5. Interesting take Travis. I wonder however if this system gives full value to relievers as ,at least in my humble opinion , relievers tend to get the short end of the stick in terms of WAR. Either way I think we can safely say that relievers are poor investment options.

  6. PS I love that you can use math to say that a win “cost” infinite dollars. Beautiful.

  7. I’ve been thinking about this a bit lately and it seems that the effectiveness of a team’s bullpen depends a lot more on its manager’s ability to use it properly than any other part of the team. Look at the Rays this year – they’ve lost pretty much every single one of their relievers, yet it’s generally believed that they’ll still have an above average bullpen while other teams around the league pay exorbitant amounts of money to the guys they let go. I’m sure their bullpen will be much better than “replacement level”, but in reality isn’t that kind of exactly what it’s going to be made up of? They’re losing pretty much every effective relief arm they had last year, and they’re not spending big money – or any money, really – to replace them. And they’re going to be fine.

    I guess what I mean is, the idea of “replacement level” is kind of hard to quantify for relief pitchers because of the inherent volatility of their performance from year to year, and the fact that, for many of them, their degree of success is very much dependent on their field manager’s ability to use them properly. Unless we’re talking about someone like Mariano Rivera, they’re all so close to replacement level (at least according to WAR) that it’s almost insane to ever pay anybody more than the league minimum. In practice that seems like it’d be a sure-fire way to throw away a ton of games, though.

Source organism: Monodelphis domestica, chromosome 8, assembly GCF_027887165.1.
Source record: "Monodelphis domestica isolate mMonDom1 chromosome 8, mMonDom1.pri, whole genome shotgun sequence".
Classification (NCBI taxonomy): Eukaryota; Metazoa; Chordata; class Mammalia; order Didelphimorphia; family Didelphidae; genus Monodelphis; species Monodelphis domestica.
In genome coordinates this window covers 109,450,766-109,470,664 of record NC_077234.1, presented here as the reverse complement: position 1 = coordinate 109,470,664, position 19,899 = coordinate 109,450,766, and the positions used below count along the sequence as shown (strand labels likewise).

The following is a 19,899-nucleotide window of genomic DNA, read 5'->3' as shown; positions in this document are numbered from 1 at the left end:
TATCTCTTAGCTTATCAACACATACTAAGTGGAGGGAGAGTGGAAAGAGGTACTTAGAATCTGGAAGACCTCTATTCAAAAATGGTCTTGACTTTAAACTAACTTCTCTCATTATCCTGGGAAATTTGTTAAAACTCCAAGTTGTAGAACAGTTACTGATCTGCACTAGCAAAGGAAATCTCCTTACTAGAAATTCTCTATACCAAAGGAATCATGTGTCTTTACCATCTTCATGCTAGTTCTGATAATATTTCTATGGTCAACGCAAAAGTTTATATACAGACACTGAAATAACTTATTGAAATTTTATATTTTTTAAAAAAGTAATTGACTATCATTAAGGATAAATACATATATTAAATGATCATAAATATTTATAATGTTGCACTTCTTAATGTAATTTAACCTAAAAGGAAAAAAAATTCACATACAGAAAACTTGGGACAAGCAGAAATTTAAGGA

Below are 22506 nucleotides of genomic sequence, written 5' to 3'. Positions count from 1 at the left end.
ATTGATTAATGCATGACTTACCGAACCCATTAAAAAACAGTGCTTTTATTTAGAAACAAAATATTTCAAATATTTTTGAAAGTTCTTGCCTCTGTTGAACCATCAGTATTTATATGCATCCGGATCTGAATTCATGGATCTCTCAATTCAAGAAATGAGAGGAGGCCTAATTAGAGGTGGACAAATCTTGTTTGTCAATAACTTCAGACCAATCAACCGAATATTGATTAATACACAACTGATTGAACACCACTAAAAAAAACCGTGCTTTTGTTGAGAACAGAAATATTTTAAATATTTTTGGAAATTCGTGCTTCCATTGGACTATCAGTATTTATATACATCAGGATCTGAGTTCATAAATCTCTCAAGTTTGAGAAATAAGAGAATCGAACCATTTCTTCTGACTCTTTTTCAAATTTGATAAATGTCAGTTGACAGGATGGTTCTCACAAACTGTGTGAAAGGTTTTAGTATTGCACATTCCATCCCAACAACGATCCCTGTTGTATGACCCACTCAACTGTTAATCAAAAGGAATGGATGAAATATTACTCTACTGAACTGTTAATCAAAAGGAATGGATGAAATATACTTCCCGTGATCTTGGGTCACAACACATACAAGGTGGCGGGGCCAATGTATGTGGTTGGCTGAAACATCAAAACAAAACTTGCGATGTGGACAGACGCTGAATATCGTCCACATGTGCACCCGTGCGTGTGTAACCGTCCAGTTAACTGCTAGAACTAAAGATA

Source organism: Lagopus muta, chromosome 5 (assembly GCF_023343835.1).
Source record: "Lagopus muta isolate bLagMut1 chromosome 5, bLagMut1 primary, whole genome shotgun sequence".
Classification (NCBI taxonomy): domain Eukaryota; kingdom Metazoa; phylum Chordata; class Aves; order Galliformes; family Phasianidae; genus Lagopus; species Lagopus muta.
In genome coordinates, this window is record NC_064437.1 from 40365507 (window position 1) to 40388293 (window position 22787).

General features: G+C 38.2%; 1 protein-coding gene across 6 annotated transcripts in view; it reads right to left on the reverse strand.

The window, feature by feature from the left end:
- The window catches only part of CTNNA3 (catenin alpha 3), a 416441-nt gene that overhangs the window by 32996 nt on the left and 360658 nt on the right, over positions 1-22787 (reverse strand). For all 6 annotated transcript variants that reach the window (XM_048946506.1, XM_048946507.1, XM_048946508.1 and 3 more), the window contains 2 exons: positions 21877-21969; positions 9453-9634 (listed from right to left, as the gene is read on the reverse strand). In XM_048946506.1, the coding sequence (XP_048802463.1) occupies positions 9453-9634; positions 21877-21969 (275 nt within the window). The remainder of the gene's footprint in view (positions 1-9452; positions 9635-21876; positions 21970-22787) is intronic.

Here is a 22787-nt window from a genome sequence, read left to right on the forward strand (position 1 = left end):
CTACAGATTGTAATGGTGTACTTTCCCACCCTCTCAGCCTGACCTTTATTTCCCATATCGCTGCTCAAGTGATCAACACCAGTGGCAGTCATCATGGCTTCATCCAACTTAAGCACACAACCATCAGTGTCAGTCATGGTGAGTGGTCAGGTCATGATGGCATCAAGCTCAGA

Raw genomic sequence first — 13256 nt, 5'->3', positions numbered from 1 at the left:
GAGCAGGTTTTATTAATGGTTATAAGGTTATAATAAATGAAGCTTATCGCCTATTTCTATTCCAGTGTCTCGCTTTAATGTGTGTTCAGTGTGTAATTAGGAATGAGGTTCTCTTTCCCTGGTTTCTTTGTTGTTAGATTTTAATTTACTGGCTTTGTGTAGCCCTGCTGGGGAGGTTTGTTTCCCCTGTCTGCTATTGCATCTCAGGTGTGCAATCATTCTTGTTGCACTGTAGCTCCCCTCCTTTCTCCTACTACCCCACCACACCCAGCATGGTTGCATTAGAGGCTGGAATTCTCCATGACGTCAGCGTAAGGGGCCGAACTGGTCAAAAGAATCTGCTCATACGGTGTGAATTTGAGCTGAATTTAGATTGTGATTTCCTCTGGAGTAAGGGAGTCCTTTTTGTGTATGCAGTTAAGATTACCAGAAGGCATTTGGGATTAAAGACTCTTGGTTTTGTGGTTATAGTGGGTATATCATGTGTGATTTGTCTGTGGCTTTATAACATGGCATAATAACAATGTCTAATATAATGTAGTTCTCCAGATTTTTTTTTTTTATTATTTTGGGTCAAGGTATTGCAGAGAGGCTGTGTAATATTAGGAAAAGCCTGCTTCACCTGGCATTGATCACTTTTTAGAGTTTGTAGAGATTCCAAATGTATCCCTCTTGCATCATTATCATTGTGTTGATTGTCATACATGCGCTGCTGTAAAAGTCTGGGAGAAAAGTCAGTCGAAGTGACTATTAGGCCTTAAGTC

It’ll be interesting to compare the performance of, say, the Rays bullpen (and the Jays probably fall into the same category, really) vs. high-priced relief groups (Detroit, Boston, etc.) and see how they stack up.

  8. I agree – WAR isn’t necessarily the best tool for evaluating the quality of relievers but it works perfectly for an exercise like this as you can so easily tie it to $ value.

    The idea of replacement for relievers is much trickier. I know Fangraphs accounts for this it still re-frames the entire context of valuing relievers.

  9. Relievers are such a volatile commodity. It seems to me that the best strategy is to throw enough shit against the wall and see what sticks.

  10. I am not the most familiar with how WAR is calculated but I’d assume that it is based on the previous year’s stats, so when putting together a bullpen a team still faces a ton of uncertainty. It would add to the analysis if you randomly selected a bunch of replacement level relievers for comparison. Since relievers stats are so volatile, it may be that replacement level relievers have a hugely negative expected WAR.

  11. Yeah, WAR isn’t the best thing for evaluating relievers, but I still thought it was an interesting things to do. Anyway, I’m going to the land of no internet until tomorrow night. Bye everyone!!

  12. Travis

    How do these numbers work out with the much-maligned Vernon Wells?

  13. For VWells looks like the 2003-2007 contract (5 years 14.7M) paid off at $1.22M/Win as he generated over 17 wins during that time. He’s been paid $40M so far in the 7yr deal and generated 4 wins in 2008-2010 so $/Win is up to $7.27. If he keeps putting up 4+ win years he’s being paid close to fair value at $5/Win.

  14. @meistermb: Thanks for fielding that one. I didn’t have the internet for a few days. I want to do a similar analysis for some cheap contracts in the near future. Takes a lot of time to compile all of them and then come to conclusions. Thanks for reading everybody!

  15. Another case of a team getting a quality reliever for cheap: The Rockies acquired Matt Lindstrom from the Rockies for a bag of peanuts.

  16. *from the Astros…too much turkey